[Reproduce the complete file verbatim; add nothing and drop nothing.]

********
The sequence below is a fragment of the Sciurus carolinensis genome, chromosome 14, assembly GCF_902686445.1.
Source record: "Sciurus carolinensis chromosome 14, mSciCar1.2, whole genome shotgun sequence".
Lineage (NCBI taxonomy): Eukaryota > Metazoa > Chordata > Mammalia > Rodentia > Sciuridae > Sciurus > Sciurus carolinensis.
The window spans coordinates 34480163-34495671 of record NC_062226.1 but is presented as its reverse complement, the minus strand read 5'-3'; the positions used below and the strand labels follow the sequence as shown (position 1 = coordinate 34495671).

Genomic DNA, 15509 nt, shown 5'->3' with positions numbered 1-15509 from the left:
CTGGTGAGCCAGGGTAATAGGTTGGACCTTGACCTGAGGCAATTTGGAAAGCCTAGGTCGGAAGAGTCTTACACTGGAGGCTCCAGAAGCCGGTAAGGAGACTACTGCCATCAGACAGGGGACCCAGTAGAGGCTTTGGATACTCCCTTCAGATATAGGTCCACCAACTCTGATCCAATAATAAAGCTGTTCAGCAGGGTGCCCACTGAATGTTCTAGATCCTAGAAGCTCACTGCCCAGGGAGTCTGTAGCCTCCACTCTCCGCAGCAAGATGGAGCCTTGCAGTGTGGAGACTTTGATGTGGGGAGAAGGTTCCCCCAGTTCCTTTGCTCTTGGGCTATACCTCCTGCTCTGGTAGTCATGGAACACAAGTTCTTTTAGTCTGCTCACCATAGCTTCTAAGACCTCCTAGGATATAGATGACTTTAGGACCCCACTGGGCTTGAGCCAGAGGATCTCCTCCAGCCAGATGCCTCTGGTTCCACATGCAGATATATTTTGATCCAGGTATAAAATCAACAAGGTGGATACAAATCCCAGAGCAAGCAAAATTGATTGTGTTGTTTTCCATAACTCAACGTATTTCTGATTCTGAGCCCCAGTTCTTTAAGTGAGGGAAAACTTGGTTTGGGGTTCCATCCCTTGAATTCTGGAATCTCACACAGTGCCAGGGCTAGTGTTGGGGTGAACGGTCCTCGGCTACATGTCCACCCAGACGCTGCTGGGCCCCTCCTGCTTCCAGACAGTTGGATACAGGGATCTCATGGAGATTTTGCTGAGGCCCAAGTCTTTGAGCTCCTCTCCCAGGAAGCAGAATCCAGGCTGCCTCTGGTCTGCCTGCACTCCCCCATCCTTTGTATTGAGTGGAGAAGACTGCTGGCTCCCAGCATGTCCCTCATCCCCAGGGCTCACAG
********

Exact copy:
The sequence below is a fragment of the Sciurus carolinensis genome, chromosome 14, assembly GCF_902686445.1.
Source record: "Sciurus carolinensis chromosome 14, mSciCar1.2, whole genome shotgun sequence".
Lineage (NCBI taxonomy): Eukaryota > Metazoa > Chordata > Mammalia > Rodentia > Sciuridae > Sciurus > Sciurus carolinensis.
The window spans coordinates 34480163-34495671 of record NC_062226.1 but is presented as its reverse complement, the minus strand read 5'-3'; the positions used below and the strand labels follow the sequence as shown (position 1 = coordinate 34495671).

Genomic DNA, 15509 nt, shown 5'->3' with positions numbered 1-15509 from the left:
CTGGTGAGCCAGGGTAATAGGTTGGACCTTGACCTGAGGCAATTTGGAAAGCCTAGGTCGGAAGAGTCTTACACTGGAGGCTCCAGAAGCCGGTAAGGAGACTACTGCCATCAGACAGGGGACCCAGTAGAGGCTTTGGATACTCCCTTCAGATATAGGTCCACCAACTCTGATCCAATAATAAAGCTGTTCAGCAGGGTGCCCACTGAATGTTCTAGATCCTAGAAGCTCACTGCCCAGGGAGTCTGTAGCCTCCACTCTCCGCAGCAAGATGGAGCCTTGCAGTGTGGAGACTTTGATGTGGGGAGAAGGTTCCCCCAGTTCCTTTGCTCTTGGGCTATACCTCCTGCTCTGGTAGTCATGGAACACAAGTTCTTTTAGTCTGCTCACCATAGCTTCTAAGACCTCCTAGGATATAGATGACTTTAGGACCCCACTGGGCTTGAGCCAGAGGATCTCCTCCAGCCAGATGCCTCTGGTTCCACATGCAGATATATTTTGATCCAGGTATAAAATCAACAAGGTGGATACAAATCCCAGAGCAAGCAAAATTGATTGTGTTGTTTTCCATAACTCAACGTATTTCTGATTCTGAGCCCCAGTTCTTTAAGTGAGGGAAAACTTGGTTTGGGGTTCCATCCCTTGAATTCTGGAATCTCACACAGTGCCAGGGCTAGTGTTGGGGTGAACGGTCCTCGGCTACATGTCCACCCAGACGCTGCTGGGCCCCTCCTGCTTCCAGACAGTTGGATACAGGGATCTCATGGAGATTTTGCTGAGGCCCAAGTCTTTGAGCTCCTCTCCCAGGAAGCAGAATCCAGGCTGCCTCTGGTCTGCCTGCACTCCCCCATCCTTTGTATTGAGTGGAGAAGACTGCTGGCTCCCAGCATGTCCCTCATCCCCAGGGCTCACAG